“Studies” has become a code for “what we’re not really studying, but what we’re complaining about.”
In the ‘80s, I composed a title for an imaginary thesis that read something like: “The Great Awakening of The Great Masses: A Post-Derridaist Pseudo-narrative.” While non-academics might scratch their heads at this, the key to this parody is a Post-Derridaist Pseudo-narrative. Jacques Derrida was an Algerian philosopher who founded the anti-historical idea of deconstruction, an exercise that turns everything—texts, dialogs, pictures, artefacts, ideas—into a Scrabble set, claiming that everything is nothing but a “text” to be reconstructed at will. “Studies” departments have embraced this philosophy, so that they interpret the Gettysburg Address as supporting the atomic bombing of Hiroshima (and at least once, it was). More recently, a deconstruction of Dr. King’s “I Have a Dream” speech has been interpreted as a “demand to return to Jim Crow” by a “black studies scholar.”
A pseudo-narrative is apparently real, but is not, not really. Most fiction is like that. Pseudo-narratives in academia allow “scholars” to say whatever pops into their head. They declare this valid… when the “studies” department syllabus allows pseudo-narratives. It could say that white was black and black was orange and orange was white… and this could be acceptable in “studies” departments because they can be “personal expressions of lived experience” whether the writer lived them at all. Thus, a post-Derridaist pseudo-narrative could be about literally anything… or nothing at all.
The proof of the pudding is not in the eating, but in the cook’s pedigree.
People who have axes to grind often staff studies departments, and just as often, they are required to be members of the “oppressed” group that the class covers. This is because “lived experience” is vital to “studies” programs. This fallacy, discussed above, only allows “learning” from the standpoint of individuals who have felt the oppression or the discrimination or the harassment or the whatever else their axe is ground for. Statistics and counter-examples contradicting lived experience are dismissed as deliberate attempts to falsify lived experience by “oppressors.”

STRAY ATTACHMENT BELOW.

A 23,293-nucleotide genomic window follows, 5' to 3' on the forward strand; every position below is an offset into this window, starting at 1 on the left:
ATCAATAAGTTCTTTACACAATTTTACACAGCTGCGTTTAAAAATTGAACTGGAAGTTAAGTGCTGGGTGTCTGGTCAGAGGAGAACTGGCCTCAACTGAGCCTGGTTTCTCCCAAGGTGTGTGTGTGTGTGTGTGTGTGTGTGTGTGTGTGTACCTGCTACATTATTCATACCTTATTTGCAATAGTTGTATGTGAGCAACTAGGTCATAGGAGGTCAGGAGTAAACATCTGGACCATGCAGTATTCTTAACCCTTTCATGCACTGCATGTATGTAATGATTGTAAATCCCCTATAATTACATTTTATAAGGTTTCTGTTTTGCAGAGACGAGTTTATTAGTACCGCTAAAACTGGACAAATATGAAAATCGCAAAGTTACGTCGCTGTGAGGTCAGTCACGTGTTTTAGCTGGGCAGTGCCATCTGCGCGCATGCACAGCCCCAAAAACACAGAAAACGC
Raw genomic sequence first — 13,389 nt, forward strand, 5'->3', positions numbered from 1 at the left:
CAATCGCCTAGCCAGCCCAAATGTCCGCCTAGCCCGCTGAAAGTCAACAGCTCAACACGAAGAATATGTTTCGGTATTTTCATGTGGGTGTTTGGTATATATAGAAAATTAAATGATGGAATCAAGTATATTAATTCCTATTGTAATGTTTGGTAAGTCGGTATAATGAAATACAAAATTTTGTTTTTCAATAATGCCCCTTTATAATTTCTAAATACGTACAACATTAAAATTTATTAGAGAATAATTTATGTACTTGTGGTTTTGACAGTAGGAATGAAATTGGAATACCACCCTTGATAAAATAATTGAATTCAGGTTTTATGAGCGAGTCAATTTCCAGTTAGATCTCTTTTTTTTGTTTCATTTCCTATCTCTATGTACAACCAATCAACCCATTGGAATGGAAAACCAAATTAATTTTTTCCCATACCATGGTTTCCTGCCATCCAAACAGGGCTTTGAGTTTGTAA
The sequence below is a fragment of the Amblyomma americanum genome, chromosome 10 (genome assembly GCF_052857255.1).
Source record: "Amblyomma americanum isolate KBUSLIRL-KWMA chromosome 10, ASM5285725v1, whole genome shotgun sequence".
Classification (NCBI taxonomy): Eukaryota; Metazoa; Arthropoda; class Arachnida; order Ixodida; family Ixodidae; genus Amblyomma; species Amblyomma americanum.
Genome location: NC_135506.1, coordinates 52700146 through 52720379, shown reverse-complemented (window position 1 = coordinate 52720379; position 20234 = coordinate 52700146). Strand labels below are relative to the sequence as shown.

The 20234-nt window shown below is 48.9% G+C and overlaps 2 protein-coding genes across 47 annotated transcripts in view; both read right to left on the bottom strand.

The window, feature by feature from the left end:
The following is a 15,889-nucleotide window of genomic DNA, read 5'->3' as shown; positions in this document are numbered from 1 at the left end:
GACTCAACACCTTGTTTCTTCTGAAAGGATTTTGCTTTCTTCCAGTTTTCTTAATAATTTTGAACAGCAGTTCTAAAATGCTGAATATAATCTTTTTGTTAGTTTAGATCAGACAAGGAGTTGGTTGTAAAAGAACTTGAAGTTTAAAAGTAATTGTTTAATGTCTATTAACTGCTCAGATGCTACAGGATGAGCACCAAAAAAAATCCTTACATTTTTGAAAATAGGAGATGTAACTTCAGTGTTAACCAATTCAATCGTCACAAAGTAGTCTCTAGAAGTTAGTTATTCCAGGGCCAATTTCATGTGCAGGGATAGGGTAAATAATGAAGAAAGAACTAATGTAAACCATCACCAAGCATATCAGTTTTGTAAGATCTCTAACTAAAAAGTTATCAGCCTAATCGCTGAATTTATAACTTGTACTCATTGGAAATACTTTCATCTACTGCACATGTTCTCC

Lived Experience is how the philosophy of studies programs spread into other departments without carrying the “studies” moniker.
Imagine a mathematics department claiming that “odd numbers stigmatize,” that “prime numbers are conceptually oppressive,” that “negative numbers colonize,” and that “rational numbers make irrational numbers seem mentally ill.” In this department, budding scholars can declare that 2+2=47, provided they can provide an interpretive dance as a “proof.” This is where the Academy has arrived; anything is true as long as the scholars declare that they believe it… and woe betide those who do not believe.
In The Past Not Taken, I deride “studies” programs as being unworthy of creation at my mythical Crest University. The narrator of Past Not Taken is an academic historian in an ‘80s-’90s private school that takes no federal funds. It must be observed, however, that most “studies” programs then and now have limited practical value in the workaday world. Their value as degree-creating programs is practically nil… other than to create more academics. The market for these scholars is limited to… “studies” programs. Market saturation has been fast and fairly firm.
What the future/present may hold for Crest is unknowable.
A common theme links the stories in the novellas—choices made have future effects. We often make these choices in an instant and they can change everything in our lives. The title suggests that when we look back at our past, we can see where we did not go just as clearly as where we did. However, “studies” programs, especially in history, look at the past only to find links to current issues… and to seek redress with the present using those links.
Isn't All History Political History?
Aren’t All Politicians Crooks?
On 10 September:
1813: British and American naval squadrons clashed off Presque Isle on the southern Lake Erie shore. The fight was fairly one-sided—nine American ships to six British—and ended in an American victory. Sometimes called the battle of Lake Erie, sometimes Put-In Bay, it was possibly the most important battle in the War of 1812, as it decided the control of the Great Lakes and, ultimately, the American West.
1953: Swanson introduced the TV dinner. Scores of imitators followed this ready-made confection, much to the delight of harried homemakers all over the world. My mother, of course, fed them to us when Dad wasn’t home… which was a great deal in the ‘60s.
And today is NATIONAL SWAP IDEAS DAY. It’s a good day to exchange views with whoever seems to be at hand, as long as you agree with their ideas, especially in academia…